Year Total
—- —–
2009 0
2010 1
2011 5
2012 3
2013 6

(2) The Government has set up restricted zones in such places with details below:

(a) designating “no-staying zones” at the corridors and lobbies of branch offices of the Employees’ Compensation Division and the Occupational Medicine Unit of the Labour Department so as to prohibit unauthorised persons from staying there; and

(b) designating the waiting areas outside medical assessment boards as restricted areas during the conduct of medical assessment by individual public hospitals having regard to their circumstances and needs to deny access by unrelated persons.

In addition, the Government has implemented the following measures to prevent injured workers from being harassed by recovery agents or law firm representatives in such places :

(a) posting notices or posters to prohibit touting activities and raise public awareness of touting activities of recovery agents or law firm representatives;

(b) stationing of security guards and enhancing patrols in the vicinity of the public areas outside medical assessment boards. Security guards will ask recovery agents or other people distributing related pamphlets, if any, to leave;

(c) installing CCTV at the waiting areas of medical assessment boards to monitor and deter touting activities; and

(d) drawing up guidelines on the prohibition of touting activities.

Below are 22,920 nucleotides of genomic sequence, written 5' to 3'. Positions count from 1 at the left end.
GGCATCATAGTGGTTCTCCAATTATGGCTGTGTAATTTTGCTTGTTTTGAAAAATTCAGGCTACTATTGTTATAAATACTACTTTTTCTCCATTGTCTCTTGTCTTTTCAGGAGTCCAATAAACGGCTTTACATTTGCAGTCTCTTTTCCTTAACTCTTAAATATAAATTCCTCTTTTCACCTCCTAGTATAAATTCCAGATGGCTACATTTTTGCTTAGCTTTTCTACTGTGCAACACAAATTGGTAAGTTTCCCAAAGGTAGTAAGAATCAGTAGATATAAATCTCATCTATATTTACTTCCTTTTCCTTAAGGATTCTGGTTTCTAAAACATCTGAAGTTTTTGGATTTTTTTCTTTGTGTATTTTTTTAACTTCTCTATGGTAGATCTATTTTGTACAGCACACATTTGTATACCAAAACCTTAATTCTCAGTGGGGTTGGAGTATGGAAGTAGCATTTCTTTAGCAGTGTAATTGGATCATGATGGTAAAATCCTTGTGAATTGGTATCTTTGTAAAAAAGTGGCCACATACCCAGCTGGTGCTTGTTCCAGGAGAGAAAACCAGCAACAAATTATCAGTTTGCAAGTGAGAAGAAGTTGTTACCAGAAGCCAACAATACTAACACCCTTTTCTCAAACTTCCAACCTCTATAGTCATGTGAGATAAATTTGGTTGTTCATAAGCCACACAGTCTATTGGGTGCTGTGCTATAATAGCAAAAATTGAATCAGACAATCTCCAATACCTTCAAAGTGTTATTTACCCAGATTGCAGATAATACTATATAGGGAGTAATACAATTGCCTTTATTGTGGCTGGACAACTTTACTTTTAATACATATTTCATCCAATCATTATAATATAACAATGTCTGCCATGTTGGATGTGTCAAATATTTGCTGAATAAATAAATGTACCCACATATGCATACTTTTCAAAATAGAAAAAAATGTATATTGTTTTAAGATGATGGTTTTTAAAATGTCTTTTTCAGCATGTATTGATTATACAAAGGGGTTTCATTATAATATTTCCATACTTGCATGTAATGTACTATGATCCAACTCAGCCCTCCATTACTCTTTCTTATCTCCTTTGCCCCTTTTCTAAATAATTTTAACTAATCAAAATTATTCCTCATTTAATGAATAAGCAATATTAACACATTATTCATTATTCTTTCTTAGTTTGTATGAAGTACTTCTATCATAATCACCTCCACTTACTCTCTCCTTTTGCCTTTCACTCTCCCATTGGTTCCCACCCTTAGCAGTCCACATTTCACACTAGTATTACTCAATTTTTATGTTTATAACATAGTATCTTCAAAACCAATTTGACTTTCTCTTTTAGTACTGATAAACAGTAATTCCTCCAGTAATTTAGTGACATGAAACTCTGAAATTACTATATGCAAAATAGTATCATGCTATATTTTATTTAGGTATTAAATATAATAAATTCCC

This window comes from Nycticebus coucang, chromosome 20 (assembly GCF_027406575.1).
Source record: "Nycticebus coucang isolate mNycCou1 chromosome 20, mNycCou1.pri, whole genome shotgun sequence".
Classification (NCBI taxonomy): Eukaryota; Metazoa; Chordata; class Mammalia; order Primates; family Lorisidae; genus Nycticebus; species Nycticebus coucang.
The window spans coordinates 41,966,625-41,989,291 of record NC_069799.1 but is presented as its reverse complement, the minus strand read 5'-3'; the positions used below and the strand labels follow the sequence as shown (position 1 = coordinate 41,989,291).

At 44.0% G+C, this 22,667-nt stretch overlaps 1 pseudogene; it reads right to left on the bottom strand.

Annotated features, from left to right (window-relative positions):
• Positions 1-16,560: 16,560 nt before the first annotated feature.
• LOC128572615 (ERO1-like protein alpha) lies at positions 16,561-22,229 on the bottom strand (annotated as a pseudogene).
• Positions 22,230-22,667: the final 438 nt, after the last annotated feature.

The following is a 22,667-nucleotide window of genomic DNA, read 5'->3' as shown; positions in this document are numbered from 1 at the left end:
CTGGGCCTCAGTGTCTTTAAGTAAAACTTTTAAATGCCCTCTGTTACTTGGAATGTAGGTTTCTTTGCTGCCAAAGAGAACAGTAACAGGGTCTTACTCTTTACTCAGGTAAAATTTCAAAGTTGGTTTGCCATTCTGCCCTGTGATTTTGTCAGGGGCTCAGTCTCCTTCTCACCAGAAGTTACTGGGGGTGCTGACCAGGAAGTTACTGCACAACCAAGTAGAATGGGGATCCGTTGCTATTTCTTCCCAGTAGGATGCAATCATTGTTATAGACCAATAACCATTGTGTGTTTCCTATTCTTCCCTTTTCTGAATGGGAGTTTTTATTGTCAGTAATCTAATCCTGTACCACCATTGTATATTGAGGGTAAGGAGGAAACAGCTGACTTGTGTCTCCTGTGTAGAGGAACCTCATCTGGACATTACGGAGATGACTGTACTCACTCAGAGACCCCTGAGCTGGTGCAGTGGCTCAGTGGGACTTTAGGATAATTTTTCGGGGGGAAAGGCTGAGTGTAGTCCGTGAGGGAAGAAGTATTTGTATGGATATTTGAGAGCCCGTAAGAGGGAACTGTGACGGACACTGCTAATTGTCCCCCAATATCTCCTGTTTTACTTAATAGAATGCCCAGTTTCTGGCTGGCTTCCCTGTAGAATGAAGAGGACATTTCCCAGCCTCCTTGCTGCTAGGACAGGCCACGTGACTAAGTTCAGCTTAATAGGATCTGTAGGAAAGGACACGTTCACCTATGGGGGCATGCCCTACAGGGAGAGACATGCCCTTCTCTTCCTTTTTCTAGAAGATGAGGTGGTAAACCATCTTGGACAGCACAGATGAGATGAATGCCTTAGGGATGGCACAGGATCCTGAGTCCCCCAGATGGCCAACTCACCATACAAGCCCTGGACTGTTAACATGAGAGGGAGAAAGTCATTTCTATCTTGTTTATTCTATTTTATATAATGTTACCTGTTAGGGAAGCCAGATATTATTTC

(3) To increase public awareness of the risks of the activities of recovery agents, the Government has taken out various publicity measures to draw the attention of injured workers to the possible pitfalls in seeking help from recovery agents and lawyers engaged in champerty:

(a) making arrangements for the broadcast of Announcement in the Public Interest (API) on radio and television since 2008. In 2013, APIs on this subject were broadcast for 1 258 and 1 110 times on radio and television respectively. The APIs broadcast will continue as part of our efforts to alert the public, including injured workers, of the risks of engaging recovery agents;

(b) posting notices or posters to prohibit touting activities in such places; and

(c) issuing notices to all injured workers to remind them to be cautious of touting activities of recovery agents and advise them to seek legal advice through proper channels such as legal counsels and the Legal Aid Department.

Apart from public education efforts, the Government has strengthened the training of front-line staff, reminding them to be vigilant against persons distributing touting leaflets and report such cases to the Police for enforcement actions where appropriate.

(4) A total of five reported cases of maintenance/champerty were received by the Police between 2009 and 2013. Three persons were convicted in two of such cases and one of them subsequently had his appeal allowed. The Police do not have any breakdown by nature of the claims.

To effectively tackle cases relating to maintenance and champerty, the Commercial Crime Bureau of the Police has specifically set up a Maintenance and Champerty Focus Group to prevent and combat such crimes proactively. As maintenance and champerty are against the law, the Police has been calling on the public to report such offences and provide information.